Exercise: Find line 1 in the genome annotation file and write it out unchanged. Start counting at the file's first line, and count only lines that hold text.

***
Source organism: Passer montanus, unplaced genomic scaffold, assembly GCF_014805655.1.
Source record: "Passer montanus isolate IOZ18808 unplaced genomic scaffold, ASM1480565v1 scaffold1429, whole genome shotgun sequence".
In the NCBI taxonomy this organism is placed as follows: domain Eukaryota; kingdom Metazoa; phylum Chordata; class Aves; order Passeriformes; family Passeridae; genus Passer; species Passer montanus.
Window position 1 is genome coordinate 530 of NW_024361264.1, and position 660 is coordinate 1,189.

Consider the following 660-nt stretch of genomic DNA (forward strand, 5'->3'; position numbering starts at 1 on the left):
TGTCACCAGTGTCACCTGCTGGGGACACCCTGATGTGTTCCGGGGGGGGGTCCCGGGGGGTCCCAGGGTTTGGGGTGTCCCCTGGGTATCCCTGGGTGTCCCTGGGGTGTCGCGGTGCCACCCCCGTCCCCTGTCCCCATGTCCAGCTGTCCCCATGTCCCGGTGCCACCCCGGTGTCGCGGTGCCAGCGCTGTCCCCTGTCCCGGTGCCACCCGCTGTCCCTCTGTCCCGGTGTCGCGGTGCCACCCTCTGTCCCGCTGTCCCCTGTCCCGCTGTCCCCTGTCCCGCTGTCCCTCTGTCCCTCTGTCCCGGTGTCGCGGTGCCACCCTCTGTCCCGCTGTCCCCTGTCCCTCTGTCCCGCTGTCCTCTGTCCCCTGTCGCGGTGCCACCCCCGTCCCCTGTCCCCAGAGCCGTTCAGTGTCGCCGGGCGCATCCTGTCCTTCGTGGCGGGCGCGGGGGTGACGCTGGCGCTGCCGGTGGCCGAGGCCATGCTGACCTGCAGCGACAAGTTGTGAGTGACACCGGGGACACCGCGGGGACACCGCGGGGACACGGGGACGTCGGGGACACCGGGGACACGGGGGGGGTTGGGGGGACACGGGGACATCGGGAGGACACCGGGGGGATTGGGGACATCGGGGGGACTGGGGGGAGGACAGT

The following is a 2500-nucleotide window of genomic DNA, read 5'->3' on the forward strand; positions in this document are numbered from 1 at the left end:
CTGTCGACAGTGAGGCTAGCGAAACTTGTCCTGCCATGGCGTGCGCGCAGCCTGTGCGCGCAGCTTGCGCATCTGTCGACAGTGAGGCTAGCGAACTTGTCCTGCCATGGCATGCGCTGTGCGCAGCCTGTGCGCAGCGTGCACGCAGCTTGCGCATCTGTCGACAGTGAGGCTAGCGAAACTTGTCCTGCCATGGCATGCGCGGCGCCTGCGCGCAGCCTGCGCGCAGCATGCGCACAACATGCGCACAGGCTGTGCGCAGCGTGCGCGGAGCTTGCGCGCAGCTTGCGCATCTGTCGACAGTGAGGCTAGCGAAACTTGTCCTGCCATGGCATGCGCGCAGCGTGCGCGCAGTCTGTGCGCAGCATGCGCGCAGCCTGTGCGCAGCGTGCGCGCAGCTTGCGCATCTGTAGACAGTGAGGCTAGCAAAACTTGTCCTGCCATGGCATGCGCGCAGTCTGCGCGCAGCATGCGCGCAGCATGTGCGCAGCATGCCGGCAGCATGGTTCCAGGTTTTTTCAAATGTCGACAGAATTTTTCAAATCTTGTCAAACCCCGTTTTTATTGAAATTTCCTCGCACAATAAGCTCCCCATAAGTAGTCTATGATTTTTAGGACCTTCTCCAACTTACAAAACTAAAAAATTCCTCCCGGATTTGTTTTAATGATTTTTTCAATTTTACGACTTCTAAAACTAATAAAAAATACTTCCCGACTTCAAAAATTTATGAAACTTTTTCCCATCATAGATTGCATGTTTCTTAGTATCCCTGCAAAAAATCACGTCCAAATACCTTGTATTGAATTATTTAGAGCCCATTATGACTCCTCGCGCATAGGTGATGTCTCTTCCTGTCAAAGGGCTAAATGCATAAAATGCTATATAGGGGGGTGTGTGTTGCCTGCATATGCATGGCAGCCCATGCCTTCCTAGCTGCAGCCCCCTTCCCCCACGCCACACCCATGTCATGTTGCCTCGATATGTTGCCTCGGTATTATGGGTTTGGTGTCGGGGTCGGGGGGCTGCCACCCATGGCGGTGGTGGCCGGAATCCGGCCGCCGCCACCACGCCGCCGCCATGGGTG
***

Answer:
Source organism: Passer montanus, unplaced genomic scaffold, assembly GCF_014805655.1.